In the 1950s and 60s, Hoover added to his enemies of the states list anti-war protesters and civil rights leaders, including Martin Luther King, whom he tried to blackmail and prevent his birthday from becoming a national holiday. In 1952, Hoover circulated rumor that Democratic presidential candidate Adlai Stevenson had been arrested in NYC for homosexuality. This was untrue, but it stayed in the tabloids and resurfaced in the 1956 election as well. Hoover’s gay baiting of Stevenson is ironic given that the Director himself had sexual relations with men, including an alleged decades-long affair with his FBI associate Clyde Tolson. Mobster Meyer Lansky claimed the mafia had proof of Hoover’s homosexuality, which protected crime syndicates from prosecution during his tenure.
According to historian Ellen Schrecker, author of The Age of McCarthyism, had observers known in the 1950s what they have learned since the Freedom of Information Act opened the Bureau's files, “McCarthyism' would probably be called 'Hooverism.'" J. Edgar Hoover "was like a sewer that collected dirt,” remarked Acting Attorney General Laurence Silberman. “He was the worst public servant in our history." Under Hoover’s malignant influence, the FBI employed a panoply of dirty tricks in its counter intelligence programs (COINTELPRO), including surveillance, illegal break-ins, coerced testimony, planting forged documents, and bribery. These tactics did not become publicly known until the Watergate investigations of the 1970s, leading to Nixon’s resignation.
In response to the Watergate scandal, the Senate established congressional oversight of America's national security agencies and set limits on the FBI’s ability to police the political beliefs and private behavior of American citizens. But, as Tim Weiner notes in Enemies: A History of the FBI, much of what Hoover’s agents once did illegally is now, after the passage of the Patriot Act, simply legal. Robert Mueller, appointed by President George W. Bush as the FBI’s sixth director, just one week before the September 11 attacks, insisted that spy tactics could have prevented the terrorists. Congress passed a law legalizing warrantless surveillance. The Obama administration reaffirmed the Bush-era guidelines, which allow Bureau agents to initiate surveillance without suspicion of criminality and to gather intelligence in religious spaces, essentially monitoring entire communities. Mueller’s successor, James Comey, served as the deputy assistant attorney general in George W. Bush’s Justice Department. Comey, a Republican, earned the title “civil liberties superhero” for forcing the President and his White House Counsel Alberto Gonzales to modify their secret surveillance program, bringing it into compliance with the law.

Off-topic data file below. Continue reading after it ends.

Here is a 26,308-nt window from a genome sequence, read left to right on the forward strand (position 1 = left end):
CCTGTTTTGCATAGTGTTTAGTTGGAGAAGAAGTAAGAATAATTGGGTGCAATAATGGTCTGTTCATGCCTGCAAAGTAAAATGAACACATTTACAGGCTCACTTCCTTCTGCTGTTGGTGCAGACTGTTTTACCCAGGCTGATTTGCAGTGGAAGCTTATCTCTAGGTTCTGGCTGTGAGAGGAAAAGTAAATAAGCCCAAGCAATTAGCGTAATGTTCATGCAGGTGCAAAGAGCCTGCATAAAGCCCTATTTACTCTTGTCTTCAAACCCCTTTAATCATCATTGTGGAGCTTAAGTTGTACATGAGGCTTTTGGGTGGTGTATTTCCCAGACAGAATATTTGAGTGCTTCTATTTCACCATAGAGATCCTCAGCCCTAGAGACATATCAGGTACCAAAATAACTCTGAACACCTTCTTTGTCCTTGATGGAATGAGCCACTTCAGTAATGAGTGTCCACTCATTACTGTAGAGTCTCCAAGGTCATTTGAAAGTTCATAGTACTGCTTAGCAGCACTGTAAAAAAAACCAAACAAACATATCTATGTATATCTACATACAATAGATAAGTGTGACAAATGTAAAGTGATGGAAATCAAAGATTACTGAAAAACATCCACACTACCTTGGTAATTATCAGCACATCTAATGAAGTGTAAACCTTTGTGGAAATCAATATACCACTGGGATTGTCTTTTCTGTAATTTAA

Touting Comey’s independence and integrity, President Obama nominated him to replace the retiring Mueller. To be sure, Comey deserves credit for telling the American people, “be deeply skeptical of government power. You cannot trust people in power,” but he also endorsed some of the worst abuses of the Bush administration, including waterboarding, warrantless wiretapping, and the indefinite detention of American citizens arrested on American soil. As this brief history of the FBI shows, the Bureau is a domestic spy agency that has consistently undermined our constitution and sabotaged elections, including the most recent presidential race. Do we really need the FBI?
Sara Warner (@FieryOptimist) is Associate Professor of Performing and Media Arts at Cornell University and the author of Acts of Gaiety: LGBT Performance and the Politics of Pleasure.
Charlotte Canning is the Frank C. Erwin, Jr. Centennial Professor in Drama in the Department of Theatre and Dance at the University of Texas at Austin, USA. Her most recent book is On the Performance Front: US Theatre and Internationalism.